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Study Shows Snacking on Almonds Helps Women Feel Fuller

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Study Shows Snacking on Almonds Helps Women Feel Fuller

Study Shows Snacking on Almonds Helps Women Feel Fuller
January 13
15:41 2015

A new study published in the ‘European Journal of Nutrition’ found that a mid-morning snack of almonds helped control appetite and resulted in reduced calorie intake by the participants during the rest of the day. The study suggests that almonds may be an optimal snack by generating satiety, or inhibition of hunger. Inclusion of almonds in the diet did not increase total daily calorie consumption. As snacking is a well observed European habit, finding healthy snack options is of growing importance.

This is the first study to examine how people change their eating behavior in the short term when eating almonds as a mid-morning snack. The researchers investigated the effects of two different portion sizes of almonds as a mid-morning snack on satiety and energy intake, in comparison to having no snack. The study had a randomized crossover design, meaning that each participant completed all three interventions – 0g almonds, 28g almonds and 42g almonds. Despite eating 170 or 260 calories (~1-1.5 28g servings) from almonds as a mid-morning snack (depending on portion), there were no significant differences in total daily energy intake between any of the groups, indicating that participants compensated for the almond calories consumed, whether they had one serving or 1.5 servings of almonds as the mid-morning snack.

“We expected whole almonds to be a food that provides satiety because they are a natural source of protein and are high in fibre. However, it was interesting to see the mid-morning snack provided a long-lasting effect on appetite at dinner-time consumption, not only at lunchtime,” comments Sarah Hull, MSc, lead researcher of the study, which was conducted by Leatherhead Food Research.

During the study, participants completed baseline appetite ratings, and then were given their usual breakfast. The same breakfast was given to each participant on all three test days, ensuring that all participants felt their typical level of fullness after breakfast. They were then given a mid-morning snack of either 0g, 28g or 42g of almonds. Participants were fed lunch midday and permitted to eat as much as they wanted until they were comfortably full. Appetite ratings were then assessed every 30 minutes using VAS (visual analogue scale) ratings until dinner and again participants were instructed to eat as much as they wanted, until comfortably full.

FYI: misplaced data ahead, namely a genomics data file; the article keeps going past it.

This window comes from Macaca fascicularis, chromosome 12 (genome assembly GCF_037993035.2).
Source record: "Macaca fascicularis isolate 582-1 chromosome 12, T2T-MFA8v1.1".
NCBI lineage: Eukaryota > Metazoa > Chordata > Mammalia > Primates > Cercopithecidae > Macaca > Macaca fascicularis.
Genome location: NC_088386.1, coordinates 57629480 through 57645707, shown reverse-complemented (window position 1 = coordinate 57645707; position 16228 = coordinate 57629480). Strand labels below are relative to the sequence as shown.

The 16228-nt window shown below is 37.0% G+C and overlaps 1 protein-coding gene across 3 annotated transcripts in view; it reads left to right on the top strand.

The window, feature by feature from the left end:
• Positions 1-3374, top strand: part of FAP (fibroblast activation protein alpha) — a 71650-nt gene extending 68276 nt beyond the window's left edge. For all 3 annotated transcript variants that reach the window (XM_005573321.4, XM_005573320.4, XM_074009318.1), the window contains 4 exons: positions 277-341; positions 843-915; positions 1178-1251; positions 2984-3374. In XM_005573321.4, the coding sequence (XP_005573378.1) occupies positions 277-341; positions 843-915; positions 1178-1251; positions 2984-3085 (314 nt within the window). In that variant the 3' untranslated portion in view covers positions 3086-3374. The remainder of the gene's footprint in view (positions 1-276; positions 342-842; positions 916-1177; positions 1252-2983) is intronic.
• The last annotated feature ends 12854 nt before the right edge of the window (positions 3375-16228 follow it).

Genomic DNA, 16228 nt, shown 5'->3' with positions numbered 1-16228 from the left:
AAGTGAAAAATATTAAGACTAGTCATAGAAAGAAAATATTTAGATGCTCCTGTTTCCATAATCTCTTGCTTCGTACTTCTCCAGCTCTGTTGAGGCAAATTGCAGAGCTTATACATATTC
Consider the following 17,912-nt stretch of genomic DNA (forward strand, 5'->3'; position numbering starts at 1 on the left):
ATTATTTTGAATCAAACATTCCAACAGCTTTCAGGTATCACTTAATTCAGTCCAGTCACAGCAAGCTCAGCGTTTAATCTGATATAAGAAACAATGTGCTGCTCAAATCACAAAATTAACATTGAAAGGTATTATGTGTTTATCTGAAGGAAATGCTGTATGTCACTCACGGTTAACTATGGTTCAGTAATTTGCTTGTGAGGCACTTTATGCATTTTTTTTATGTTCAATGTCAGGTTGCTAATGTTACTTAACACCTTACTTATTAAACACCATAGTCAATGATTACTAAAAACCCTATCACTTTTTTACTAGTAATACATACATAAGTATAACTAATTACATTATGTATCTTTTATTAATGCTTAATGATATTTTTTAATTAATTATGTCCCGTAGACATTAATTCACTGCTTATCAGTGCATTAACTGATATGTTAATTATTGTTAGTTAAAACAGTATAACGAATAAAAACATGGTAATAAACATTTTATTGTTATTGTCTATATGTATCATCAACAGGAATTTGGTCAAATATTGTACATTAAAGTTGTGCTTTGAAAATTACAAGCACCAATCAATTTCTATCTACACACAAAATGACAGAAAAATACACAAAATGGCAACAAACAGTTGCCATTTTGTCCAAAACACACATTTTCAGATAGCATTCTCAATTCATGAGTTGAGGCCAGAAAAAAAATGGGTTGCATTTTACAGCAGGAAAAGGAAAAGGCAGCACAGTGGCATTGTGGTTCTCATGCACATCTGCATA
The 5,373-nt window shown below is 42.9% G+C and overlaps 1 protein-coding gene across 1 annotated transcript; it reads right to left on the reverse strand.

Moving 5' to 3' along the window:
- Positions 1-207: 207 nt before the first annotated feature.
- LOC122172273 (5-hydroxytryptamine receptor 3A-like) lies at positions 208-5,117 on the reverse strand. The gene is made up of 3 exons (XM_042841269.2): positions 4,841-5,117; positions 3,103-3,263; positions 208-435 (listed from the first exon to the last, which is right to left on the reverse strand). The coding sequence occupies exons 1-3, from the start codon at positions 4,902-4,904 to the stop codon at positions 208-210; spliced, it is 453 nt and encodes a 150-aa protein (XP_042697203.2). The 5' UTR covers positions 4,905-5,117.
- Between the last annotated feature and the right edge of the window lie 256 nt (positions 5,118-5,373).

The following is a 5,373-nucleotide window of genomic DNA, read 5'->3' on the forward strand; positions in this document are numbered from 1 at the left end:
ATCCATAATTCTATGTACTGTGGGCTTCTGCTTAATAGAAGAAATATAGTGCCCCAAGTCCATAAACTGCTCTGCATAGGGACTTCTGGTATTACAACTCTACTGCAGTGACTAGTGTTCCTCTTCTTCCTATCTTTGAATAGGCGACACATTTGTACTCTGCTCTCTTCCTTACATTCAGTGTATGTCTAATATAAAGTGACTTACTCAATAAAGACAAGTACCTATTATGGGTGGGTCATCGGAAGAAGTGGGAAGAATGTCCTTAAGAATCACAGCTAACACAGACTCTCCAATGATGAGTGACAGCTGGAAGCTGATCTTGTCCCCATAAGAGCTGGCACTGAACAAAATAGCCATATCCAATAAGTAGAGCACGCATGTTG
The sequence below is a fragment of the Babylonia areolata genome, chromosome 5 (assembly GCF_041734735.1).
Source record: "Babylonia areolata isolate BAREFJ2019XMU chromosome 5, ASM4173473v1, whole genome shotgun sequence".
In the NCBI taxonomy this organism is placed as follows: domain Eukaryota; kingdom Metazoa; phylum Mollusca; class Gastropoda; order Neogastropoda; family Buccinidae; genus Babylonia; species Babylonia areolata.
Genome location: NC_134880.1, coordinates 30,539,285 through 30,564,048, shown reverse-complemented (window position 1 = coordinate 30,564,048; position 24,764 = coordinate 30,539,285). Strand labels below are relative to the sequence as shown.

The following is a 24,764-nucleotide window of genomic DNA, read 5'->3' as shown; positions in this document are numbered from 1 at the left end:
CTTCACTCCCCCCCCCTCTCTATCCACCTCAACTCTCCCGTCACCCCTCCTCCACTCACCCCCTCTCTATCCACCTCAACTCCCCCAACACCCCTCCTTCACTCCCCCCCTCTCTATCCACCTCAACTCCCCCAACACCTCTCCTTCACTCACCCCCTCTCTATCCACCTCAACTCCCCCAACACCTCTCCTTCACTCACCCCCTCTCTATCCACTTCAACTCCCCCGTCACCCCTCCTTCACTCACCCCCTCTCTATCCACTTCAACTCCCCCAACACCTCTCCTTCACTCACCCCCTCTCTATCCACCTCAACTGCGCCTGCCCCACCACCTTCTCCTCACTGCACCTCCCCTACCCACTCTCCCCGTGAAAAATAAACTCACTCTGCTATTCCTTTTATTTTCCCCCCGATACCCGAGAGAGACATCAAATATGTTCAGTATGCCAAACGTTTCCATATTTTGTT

Energy intake was assessed by weighing the meals before and after consumption. Participants ate significantly fewer calories at lunch and dinner when consuming 42 grams of almonds as a snack.

This new study joins other long-term studies that indicate that eating almonds does not lead to changes in body weight. A 30g serving of almonds provides 170 calories6, protein (6g), dietary fibre (4g), vitamins and minerals including vitamin E (8mg), magnesium (81mg) and potassium (220 mg).

“This study suggests that snacking on almonds can be a weight-wise strategy, and may provide day-long benefits when consumed as a mid-morning snack. Almonds provide 15 essential nutrients and are a satisfying, versatile and convenient snack option to fuel healthy, active lifestyles. Almonds are a sound choice when feeling hungry between meals,” says Lucy Jones, Specialist Dietitian.

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